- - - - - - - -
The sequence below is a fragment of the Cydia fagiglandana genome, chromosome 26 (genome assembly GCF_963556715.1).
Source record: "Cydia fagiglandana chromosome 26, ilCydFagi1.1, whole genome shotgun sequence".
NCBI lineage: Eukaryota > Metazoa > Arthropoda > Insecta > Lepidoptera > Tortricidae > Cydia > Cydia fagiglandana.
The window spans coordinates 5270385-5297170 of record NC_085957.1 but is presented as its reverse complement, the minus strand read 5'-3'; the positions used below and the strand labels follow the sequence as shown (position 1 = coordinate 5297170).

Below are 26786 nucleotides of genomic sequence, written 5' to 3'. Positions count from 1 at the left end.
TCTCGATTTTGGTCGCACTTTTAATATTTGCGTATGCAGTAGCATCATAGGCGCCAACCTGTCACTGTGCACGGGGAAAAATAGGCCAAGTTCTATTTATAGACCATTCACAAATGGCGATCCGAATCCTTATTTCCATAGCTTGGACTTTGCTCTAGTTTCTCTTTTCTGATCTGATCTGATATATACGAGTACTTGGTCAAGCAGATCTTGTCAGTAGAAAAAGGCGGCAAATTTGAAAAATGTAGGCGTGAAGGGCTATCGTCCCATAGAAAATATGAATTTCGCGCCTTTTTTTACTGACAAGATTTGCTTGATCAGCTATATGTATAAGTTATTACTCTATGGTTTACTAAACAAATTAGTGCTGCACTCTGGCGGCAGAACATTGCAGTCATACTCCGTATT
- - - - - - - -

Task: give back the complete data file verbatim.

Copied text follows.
The sequence below is a fragment of the Cydia fagiglandana genome, chromosome 26 (genome assembly GCF_963556715.1).
Source record: "Cydia fagiglandana chromosome 26, ilCydFagi1.1, whole genome shotgun sequence".
NCBI lineage: Eukaryota > Metazoa > Arthropoda > Insecta > Lepidoptera > Tortricidae > Cydia > Cydia fagiglandana.
The window spans coordinates 5270385-5297170 of record NC_085957.1 but is presented as its reverse complement, the minus strand read 5'-3'; the positions used below and the strand labels follow the sequence as shown (position 1 = coordinate 5297170).

Below are 26786 nucleotides of genomic sequence, written 5' to 3'. Positions count from 1 at the left end.
TCTCGATTTTGGTCGCACTTTTAATATTTGCGTATGCAGTAGCATCATAGGCGCCAACCTGTCACTGTGCACGGGGAAAAATAGGCCAAGTTCTATTTATAGACCATTCACAAATGGCGATCCGAATCCTTATTTCCATAGCTTGGACTTTGCTCTAGTTTCTCTTTTCTGATCTGATCTGATATATACGAGTACTTGGTCAAGCAGATCTTGTCAGTAGAAAAAGGCGGCAAATTTGAAAAATGTAGGCGTGAAGGGCTATCGTCCCATAGAAAATATGAATTTCGCGCCTTTTTTTACTGACAAGATTTGCTTGATCAGCTATATGTATAAGTTATTACTCTATGGTTTACTAAACAAATTAGTGCTGCACTCTGGCGGCAGAACATTGCAGTCATACTCCGTATT